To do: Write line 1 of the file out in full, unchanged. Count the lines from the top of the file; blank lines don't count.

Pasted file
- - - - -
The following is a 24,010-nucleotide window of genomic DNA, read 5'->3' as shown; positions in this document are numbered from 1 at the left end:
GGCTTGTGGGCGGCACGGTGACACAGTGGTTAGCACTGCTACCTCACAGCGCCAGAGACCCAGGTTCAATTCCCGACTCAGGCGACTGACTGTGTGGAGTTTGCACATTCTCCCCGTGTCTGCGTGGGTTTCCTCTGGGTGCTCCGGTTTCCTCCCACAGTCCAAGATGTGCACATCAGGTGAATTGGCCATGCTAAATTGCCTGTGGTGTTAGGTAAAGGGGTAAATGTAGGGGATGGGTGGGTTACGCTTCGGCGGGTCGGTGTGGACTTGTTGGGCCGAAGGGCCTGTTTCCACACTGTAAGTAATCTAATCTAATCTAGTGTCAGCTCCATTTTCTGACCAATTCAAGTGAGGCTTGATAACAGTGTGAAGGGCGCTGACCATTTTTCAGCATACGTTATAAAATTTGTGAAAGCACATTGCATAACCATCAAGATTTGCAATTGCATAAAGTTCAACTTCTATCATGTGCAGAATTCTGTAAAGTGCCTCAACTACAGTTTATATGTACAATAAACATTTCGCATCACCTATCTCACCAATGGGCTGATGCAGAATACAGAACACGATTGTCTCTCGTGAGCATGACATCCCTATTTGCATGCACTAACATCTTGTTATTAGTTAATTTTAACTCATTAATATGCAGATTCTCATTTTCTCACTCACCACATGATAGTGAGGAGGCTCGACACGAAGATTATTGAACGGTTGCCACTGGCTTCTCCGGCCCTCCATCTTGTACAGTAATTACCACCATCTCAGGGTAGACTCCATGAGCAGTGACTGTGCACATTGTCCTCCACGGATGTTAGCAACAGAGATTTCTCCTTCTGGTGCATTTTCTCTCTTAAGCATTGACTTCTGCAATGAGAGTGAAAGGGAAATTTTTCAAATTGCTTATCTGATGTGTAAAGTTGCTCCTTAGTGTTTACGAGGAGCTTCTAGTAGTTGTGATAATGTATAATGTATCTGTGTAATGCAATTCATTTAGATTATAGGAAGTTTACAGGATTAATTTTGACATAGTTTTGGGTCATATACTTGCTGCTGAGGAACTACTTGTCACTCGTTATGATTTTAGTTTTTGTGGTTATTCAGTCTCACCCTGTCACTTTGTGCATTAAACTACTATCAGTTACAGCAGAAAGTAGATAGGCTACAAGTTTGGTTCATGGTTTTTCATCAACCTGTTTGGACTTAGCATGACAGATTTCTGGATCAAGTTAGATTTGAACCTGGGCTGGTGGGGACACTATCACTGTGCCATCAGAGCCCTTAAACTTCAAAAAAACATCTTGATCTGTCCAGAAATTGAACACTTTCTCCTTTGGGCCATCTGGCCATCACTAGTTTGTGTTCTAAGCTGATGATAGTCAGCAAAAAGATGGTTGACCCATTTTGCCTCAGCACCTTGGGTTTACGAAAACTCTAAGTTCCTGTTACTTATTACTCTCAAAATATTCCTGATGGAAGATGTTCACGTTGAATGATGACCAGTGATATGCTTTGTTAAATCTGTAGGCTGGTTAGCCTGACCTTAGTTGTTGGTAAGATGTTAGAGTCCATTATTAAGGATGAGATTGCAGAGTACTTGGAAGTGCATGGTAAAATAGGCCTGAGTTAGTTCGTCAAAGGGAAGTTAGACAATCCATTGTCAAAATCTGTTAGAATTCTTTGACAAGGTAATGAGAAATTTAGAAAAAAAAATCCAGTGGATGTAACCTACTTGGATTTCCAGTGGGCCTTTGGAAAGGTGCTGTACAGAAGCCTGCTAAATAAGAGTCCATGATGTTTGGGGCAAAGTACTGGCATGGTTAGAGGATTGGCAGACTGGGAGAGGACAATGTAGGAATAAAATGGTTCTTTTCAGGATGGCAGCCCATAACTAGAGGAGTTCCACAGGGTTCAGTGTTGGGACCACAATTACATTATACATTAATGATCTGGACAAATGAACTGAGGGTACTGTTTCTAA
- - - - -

The following is a 24,010-nucleotide window of genomic DNA, read 5'->3' as shown; positions in this document are numbered from 1 at the left end: